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Wednesday, December 12, 2012

MICHELLE'S REVIEW: Outpost by Ann Aguirre

Title: Outpost
Author: Ann Aguirre
Format Acquired: Hardcover 
Publication Date: September 4, 2012
Publishing House: Feiwel & Friends
ISBN: 9780312650094
Source of Copy: Purchased from Fully Booked


Deuce's whole world has changed since readers first met her in Enclave.

Now living topside in a community called Salvation, she has a new set of problems. Down below, she was considered an adult and she contributed to the enclave. Now above ground, she's viewed as a brat in need of training by the people of Salvation. She doesn't fit in with the other girls: She hates cooking, sewing, and school. Deuce only knows how to fight.

To make matters worse, her Hunter partner, Fade, keeps Deuce at a distance. Her feelings for Fade haven't changed, but he seems not to want her around anymore. Confused and lonely, she starts looking for a way out.

Deuce pursues a chance to serve in the summer patrols - those responsible for making sure the growers and planters can work the fields without danger of Freak attack. It should be routine, but things have been changing on the surface, just as they did below ground. The Freaks are smarter. They're watching. Waiting. Planning. The monsters don't intend to let Salvation survive, and it may take a girl like Deuce to turn the tide.

           (Image and information courtesy of Goodreads; Summary lifted from actual book)


I don't know why it took me this long to read Outpost, and I seriously want to kick myself for letting it collect dust in my TBR pile. While Enclave (you can read Nicole's review of it here) was an okay read for me, I was totally caught unprepared at the completely different tone of its sequel, Outpost. It seems that 2012 is proving to be a good year for sequels (Rae Carson's The Crown of Embers and Moira Young's Rebel Heart left my co-blogger and I reeling and wanting for more), and Outpost is definitely included in that list.

Outpost brings us to where we we once again meet Deuce and her band of misfits, who are having quite a hard time adjusting to the culture and mindset of the people in Salvation. Deuce is taken under the wing of Momma Oaks, Fade is left with the guy in charge of the animal husbandry, Stalker's an apprentice smith, and Tegan is being taken care of by the community doctor's family. And the Freaks? Ever present as always. But whereas Deuce knows of Freaks that thrived underground, these Freaks - or Muties, as the Salvation folk call them - are something different altogether. When the Muties' devilish cunning threaten the stability of her new home, to what lengths will Deuce go to to save the community that's starting to grow on her?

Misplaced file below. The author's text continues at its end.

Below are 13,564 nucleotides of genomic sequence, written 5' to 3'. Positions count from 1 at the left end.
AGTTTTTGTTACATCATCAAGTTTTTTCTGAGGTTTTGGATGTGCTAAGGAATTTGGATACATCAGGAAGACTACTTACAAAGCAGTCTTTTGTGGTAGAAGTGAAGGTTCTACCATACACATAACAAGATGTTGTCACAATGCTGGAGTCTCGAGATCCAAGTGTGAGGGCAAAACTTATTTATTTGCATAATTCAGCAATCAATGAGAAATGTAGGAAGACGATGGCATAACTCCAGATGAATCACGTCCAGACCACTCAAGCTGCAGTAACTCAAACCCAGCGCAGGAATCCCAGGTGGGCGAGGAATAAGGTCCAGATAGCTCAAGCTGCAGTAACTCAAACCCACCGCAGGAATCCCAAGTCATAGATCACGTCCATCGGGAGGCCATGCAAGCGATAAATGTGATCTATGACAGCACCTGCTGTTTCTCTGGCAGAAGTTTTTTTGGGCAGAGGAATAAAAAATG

Outpost proves to be the sequel with the capability to catapult the novel into tugging at your heartstrings. In Enclave, we are introduced to teens who are forced to act as grown-ups. In Outpost, we are introduced to teens who - hesitantly - begin to act their actual age, and I love it. I can't help but feel that the voices of these teenagers will resonate in the hearts of readers. These characters are very true, and I don't think I have ever encountered a dystopian novel or series that has this much realness - for lack of a better term - in their characters. Too often have readers been dredged in information about their "different" way of living, but Outpost promises to grab you by the collar and shake you. It is, in fact, not hard to think of this world as a possible - albeit, future - reality. The people of Salvation do not know the pangs of hunger, the painful practicality, the horrors of killing for self-preservation, nor the denial of simple pleasures - and sometimes, even of basic needs - that Deuce and her crew has been long accustomed to, in the similar way that some of us do not know the pains and sufferings that our fellow human beings face. 

It then goes without saying that this is definitely a recommended book. If you've picked up Enclave and weren't quite blown away with it, I must insist that you give Outpost a chance. While the first in the series may not be the best for me, Outpost has proved that Aguirre  has found the voices of her characters, and judging by the looks of things, it can only get better from here. 'Til we meet again then, Deuce.

Horde, the third in the Razorland series, comes out sometime in 2013. 



  1. O.o well now i am excited. Nicole had me interested because its a dystopian, but it wasn't hot on my list..but Michelle you have me so excited to get to book two! I love that its dark with a little sci-fi!

    1. Aww, thanks Kimba! :) If you do decide to pick these books up, we sincerely hope you enjoy them as much - or more - than we did.